Dylan Uscher works mainly with independent boutiques to feature his creations, but the designer hopes his foray into crowdfunding will help elevate the profile and bottom line of his budding brand.
The self-taught American designer recently moved back to Boston after eight years in Toronto where he launched Dylanium Knits in 2010.
Uscher has partnered with Luevo — a Canadian crowdfunding platform for designers — to help pre-sell his fall collection of knitwear inspired by Florentine architecture. His online campaign ends June 15.
“It’s always a struggle when you’re an independent business owner because you have to work really hard to get the very little that you have,” Uscher said. “This just seemed like a really great outlet to try and get some new sales.”
All items in his collection featured on Luevo are 15 per cent less than the suggested retail price. And Uscher will only produce them if the products reach designated targets among customers who’ve pledged to purchase the designs, which include scarves, a slouch hat and cape.
“Instead of using hypothetical market research or numbers that someone else has designed, you can put your own products out there and really test ... what products are going to work and what colours work and what doesn’t,” Uscher said.
“I think that’s the really interesting way to approach it without having to go through all of the process of producing the items yourself and hoping that they sell.”
Luevo co-founder Ana Caracaleanu said the site launched with its first designers in March and plans to keep the number of labels featured in their “curated marketplace” to under 10 for now, with campaigns of 30 to 45 days.
Luevo takes a 15 per cent commission from successfully funded projects but also works to support designers in other ways such as editing news releases and producing written content, she added.
“For the designers, the value that we bring is our technology to crowdsource items that are not yet produced. They don’t have to pull the inventory,” Caracaleanu said. “They could use us as a step in growing their businesses or scaling up, and then taking their productions to a larger site where they may be requested to have ... the inventory to put their items there.”
Christopher Charlesworth is co-founder of HiveWire, a crowdfunding and crowdsourcing solutions provider. He isn’t surprised to see designers pursuing crowdfunding as capital- and buzz-building strategy.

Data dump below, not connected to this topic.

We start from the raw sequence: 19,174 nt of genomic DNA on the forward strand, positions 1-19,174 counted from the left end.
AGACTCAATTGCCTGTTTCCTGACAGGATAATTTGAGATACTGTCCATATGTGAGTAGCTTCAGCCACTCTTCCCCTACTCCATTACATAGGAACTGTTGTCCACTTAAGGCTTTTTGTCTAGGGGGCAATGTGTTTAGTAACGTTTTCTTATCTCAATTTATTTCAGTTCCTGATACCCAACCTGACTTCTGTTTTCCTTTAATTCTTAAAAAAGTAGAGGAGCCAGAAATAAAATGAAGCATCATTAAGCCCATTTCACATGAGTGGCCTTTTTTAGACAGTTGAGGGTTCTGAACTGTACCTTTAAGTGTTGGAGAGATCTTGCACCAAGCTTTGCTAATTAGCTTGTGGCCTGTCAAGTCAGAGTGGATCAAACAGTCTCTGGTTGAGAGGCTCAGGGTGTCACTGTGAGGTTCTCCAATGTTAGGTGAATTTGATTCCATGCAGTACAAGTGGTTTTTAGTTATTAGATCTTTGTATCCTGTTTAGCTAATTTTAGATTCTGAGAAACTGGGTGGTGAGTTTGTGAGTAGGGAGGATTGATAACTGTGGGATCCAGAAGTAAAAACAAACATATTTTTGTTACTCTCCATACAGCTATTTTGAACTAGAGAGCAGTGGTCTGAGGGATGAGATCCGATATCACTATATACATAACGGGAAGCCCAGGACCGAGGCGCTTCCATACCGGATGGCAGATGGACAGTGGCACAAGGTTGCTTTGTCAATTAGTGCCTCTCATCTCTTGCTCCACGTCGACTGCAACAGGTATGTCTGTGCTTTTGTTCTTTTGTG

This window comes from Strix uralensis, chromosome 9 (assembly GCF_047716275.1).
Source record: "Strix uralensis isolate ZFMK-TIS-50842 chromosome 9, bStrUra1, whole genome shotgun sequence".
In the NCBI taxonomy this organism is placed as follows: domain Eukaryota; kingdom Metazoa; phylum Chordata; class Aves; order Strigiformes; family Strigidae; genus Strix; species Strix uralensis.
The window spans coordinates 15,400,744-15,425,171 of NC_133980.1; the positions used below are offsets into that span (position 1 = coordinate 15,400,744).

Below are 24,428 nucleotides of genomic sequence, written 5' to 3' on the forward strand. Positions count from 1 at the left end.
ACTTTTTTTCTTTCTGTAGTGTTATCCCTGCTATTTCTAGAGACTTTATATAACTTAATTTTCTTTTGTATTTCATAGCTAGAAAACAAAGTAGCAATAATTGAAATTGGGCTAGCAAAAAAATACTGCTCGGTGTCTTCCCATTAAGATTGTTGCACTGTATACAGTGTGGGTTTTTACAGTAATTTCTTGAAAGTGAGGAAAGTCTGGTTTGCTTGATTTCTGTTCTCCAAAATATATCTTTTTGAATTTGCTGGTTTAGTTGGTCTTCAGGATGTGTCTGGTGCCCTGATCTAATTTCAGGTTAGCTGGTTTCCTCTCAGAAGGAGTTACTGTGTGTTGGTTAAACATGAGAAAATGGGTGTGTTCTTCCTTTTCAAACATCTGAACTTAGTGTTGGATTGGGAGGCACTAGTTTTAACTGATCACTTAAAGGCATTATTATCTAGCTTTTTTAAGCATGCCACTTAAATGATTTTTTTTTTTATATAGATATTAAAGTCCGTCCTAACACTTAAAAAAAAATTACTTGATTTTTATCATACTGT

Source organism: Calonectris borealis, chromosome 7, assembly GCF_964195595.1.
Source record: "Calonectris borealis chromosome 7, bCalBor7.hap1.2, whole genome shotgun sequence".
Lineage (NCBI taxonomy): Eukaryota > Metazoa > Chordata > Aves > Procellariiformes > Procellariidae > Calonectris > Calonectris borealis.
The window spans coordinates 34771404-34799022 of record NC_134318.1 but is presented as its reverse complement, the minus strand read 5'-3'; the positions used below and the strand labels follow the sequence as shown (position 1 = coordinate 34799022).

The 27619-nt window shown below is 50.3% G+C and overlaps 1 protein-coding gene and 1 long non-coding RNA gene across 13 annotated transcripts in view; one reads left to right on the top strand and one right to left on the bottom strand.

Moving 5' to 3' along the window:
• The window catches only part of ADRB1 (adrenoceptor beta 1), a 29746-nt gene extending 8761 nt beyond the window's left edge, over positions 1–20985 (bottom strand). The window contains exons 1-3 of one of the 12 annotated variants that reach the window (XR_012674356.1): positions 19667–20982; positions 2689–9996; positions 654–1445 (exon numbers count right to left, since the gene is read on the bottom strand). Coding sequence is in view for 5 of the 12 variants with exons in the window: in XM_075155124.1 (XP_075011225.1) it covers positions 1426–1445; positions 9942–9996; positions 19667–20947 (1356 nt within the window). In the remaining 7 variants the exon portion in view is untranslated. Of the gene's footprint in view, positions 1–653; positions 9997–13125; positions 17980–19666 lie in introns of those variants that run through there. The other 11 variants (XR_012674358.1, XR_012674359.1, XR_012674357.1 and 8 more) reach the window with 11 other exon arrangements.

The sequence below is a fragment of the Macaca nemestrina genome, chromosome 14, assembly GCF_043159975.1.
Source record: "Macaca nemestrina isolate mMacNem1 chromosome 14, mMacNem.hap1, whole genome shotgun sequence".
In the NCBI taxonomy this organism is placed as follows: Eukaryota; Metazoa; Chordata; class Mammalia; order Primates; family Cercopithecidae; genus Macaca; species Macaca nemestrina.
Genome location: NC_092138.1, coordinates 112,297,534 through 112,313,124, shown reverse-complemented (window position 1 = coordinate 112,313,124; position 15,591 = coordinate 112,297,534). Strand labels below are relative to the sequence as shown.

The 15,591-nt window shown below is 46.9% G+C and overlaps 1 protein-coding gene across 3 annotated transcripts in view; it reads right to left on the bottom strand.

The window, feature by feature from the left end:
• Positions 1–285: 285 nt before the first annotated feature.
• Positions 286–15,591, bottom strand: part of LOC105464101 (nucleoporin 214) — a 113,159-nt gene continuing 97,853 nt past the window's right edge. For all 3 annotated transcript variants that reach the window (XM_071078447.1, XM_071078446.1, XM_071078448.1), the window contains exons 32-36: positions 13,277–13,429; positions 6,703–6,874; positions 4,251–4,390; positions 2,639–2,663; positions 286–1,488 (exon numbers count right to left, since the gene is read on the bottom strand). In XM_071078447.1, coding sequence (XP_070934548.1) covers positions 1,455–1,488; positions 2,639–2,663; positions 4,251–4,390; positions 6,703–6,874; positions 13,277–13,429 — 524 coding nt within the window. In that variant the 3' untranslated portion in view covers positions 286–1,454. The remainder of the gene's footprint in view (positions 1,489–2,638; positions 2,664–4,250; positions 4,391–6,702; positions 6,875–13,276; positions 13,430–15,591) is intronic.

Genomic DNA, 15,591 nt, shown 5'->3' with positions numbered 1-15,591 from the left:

“We think there’s a really unique opportunity for not only startup entrepreneurs but specifically for fashion designers because they can present truly unique wares that are literally unavailable quite often in any other place.
“For many startup designers, they don’t have access to the traditional distribution channels. Crowdfunding allows them to connect directly with a unique audience that is potentially interested in their goods.”
The platform also offers the opportunity to take risks with designs they might not be able to produce when dealing with a mainstream chain, Charlesworth noted.
Sunny Fong recently reached out to online donors to expand his VAWK label.
“For me, it was an experience to see: ‘Does 100 likes on one of my photos of my garments translate into ... those that would actually come and support me as a brand, as a business?“’ he said.
In a video on his Indiegogo fundraising page, Fong appealed for help to stage his World MasterCard Fashion Week runway show in Toronto in March as well as aid to launch his label’s first online store.
The campaign didn’t pan out as hoped. Following a month-long campaign, Fong fell well short of his posted $30,000 goal, raising $4,215.
“I think having done it, I know better how to do it better,” the affable designer said, laughing.
For starters, Fong said he spent only a week promoting what was initially a two-week campaign. He would have devoted more time to development and introduced a capsule collection or limited-edition product.
Charlesworth said the perceived risk for many is the harm to their brand if they don’t succeed, such as not reaching their target. He sees this not as failing but rather as “an added dimension to their story.”
“Crowdfunding requires individuals and organizations to have a really unique level of transparency and honesty with their customers, and we think that’s a real benefit.”
Darren Meister, an associate professor of business at Western University in London, Ont., said part of the challenge with the product-based crowdfunding model is that many people buying higher-end or more unique pieces tend to want to purchase them quickly.
“If you’re really fashion-conscious, you may not like the fact that three or four people are buying that shirt,” he said. “I think for me, that while the crowdfunding process takes place, that’s going to affect the buying decision.”
Meister said he thinks a bigger risk from a fashion perspective is the ability to see the designs — and potential interest from consumers — posted online for all to see. That includes major retailers who may jump on creating their own versions.
Yet Meister said he also sees the possibility of rewards for emerging designers using the platform to make their mark — and some sales in the process.
“What the crowdfunding model allows you is to try a lot more things and get more immediate feedback and get your designs better,” he said. “If I’m a designer and I put up 20 designs and I see these three are the ones that are catching on, I’m probably going to focus on those three.
“That’s where it’s fantastic. It’s really immediate feedback.”
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